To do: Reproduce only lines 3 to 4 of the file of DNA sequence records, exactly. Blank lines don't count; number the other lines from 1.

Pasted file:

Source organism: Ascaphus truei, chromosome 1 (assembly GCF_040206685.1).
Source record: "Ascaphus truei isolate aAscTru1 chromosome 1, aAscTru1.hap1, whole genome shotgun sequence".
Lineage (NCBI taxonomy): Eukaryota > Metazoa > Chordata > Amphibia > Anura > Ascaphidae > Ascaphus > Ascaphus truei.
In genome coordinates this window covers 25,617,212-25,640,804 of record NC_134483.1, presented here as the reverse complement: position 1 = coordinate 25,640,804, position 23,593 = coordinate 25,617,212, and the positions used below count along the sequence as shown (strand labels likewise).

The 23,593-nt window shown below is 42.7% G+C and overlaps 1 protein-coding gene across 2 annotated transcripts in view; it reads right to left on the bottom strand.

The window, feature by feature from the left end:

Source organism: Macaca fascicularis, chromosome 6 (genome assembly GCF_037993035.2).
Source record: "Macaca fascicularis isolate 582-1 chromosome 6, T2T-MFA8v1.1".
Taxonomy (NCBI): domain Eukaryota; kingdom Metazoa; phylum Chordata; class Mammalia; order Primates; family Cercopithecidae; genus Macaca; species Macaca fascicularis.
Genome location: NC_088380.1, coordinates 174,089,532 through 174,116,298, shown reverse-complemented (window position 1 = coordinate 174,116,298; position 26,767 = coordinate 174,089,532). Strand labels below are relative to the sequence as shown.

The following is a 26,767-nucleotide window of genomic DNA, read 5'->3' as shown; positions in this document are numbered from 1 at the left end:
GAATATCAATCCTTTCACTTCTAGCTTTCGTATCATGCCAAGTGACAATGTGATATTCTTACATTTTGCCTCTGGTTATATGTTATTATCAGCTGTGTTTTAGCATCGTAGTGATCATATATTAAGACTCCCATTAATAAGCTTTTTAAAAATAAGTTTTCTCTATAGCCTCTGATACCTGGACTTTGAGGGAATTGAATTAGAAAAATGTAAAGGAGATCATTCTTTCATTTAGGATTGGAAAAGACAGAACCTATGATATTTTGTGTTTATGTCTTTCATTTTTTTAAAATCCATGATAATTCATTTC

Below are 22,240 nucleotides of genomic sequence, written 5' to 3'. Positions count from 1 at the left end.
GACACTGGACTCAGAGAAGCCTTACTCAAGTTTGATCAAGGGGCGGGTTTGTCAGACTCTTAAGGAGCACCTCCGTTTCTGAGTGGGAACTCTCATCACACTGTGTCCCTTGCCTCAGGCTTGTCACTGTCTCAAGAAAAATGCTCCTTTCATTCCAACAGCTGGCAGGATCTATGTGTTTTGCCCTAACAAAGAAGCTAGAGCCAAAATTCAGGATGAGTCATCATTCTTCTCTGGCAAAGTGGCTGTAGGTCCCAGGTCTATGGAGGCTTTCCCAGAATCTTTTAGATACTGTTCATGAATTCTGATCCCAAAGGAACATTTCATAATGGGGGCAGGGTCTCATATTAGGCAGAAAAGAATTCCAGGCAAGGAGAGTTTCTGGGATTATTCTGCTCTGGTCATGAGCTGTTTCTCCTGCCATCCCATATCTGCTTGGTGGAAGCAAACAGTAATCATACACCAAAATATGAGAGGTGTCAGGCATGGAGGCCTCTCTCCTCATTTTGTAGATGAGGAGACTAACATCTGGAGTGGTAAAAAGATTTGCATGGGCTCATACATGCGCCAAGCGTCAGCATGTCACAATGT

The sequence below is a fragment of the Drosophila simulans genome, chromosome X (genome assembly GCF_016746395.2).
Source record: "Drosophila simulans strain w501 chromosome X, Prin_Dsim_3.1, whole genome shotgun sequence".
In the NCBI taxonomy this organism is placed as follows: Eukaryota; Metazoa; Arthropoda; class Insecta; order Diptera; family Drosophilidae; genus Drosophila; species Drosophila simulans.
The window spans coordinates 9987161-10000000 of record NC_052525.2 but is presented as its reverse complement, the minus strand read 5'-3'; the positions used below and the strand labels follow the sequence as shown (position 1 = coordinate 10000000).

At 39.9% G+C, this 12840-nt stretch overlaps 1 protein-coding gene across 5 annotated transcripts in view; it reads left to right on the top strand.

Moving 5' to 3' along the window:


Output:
Lineage (NCBI taxonomy): Eukaryota > Metazoa > Chordata > Amphibia > Anura > Ascaphidae > Ascaphus > Ascaphus truei.
In genome coordinates this window covers 25,617,212-25,640,804 of record NC_134483.1, presented here as the reverse complement: position 1 = coordinate 25,640,804, position 23,593 = coordinate 25,617,212, and the positions used below count along the sequence as shown (strand labels likewise).